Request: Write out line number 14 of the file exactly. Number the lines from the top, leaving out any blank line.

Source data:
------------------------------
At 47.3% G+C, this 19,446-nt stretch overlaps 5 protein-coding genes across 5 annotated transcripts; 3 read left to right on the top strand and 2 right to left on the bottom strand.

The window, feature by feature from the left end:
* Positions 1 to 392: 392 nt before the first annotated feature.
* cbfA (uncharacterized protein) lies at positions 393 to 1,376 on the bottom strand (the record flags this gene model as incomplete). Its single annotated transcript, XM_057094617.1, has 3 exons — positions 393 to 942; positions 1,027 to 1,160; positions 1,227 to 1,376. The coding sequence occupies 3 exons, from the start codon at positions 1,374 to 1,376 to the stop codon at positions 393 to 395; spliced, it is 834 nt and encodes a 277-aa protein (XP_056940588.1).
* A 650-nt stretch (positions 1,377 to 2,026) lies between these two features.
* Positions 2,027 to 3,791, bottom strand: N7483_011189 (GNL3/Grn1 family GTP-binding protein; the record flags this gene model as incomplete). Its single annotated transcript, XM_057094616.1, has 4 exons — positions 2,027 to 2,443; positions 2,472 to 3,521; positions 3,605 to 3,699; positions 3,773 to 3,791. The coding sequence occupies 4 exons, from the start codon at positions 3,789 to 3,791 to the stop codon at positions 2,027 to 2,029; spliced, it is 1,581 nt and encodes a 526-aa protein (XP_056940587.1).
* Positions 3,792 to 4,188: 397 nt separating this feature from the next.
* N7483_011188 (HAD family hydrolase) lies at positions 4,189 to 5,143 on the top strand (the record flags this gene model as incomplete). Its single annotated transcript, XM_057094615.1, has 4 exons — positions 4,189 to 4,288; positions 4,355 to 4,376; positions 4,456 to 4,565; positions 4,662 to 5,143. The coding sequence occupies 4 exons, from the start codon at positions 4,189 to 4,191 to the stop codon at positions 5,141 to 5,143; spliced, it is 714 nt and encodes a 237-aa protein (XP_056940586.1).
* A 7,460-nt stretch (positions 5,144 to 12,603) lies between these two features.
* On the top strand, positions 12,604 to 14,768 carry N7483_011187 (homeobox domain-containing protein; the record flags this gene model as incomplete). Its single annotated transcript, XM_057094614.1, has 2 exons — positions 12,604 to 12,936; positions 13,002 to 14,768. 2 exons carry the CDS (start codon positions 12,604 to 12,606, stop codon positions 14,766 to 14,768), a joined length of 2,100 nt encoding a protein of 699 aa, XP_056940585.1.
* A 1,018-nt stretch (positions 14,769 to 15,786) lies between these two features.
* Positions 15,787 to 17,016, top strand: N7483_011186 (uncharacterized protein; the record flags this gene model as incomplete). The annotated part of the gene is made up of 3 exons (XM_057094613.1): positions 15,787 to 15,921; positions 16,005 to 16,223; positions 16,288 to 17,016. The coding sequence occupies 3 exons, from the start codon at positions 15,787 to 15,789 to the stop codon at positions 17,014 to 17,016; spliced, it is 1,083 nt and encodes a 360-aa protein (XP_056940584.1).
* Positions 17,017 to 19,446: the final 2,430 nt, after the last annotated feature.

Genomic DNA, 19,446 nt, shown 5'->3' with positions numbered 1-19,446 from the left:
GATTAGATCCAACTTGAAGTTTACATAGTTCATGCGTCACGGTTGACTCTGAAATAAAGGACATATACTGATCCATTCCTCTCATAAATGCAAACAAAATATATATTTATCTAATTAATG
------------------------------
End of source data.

Genomic DNA, 19,446 nt, shown 5'->3' with positions numbered 1-19,446 from the left: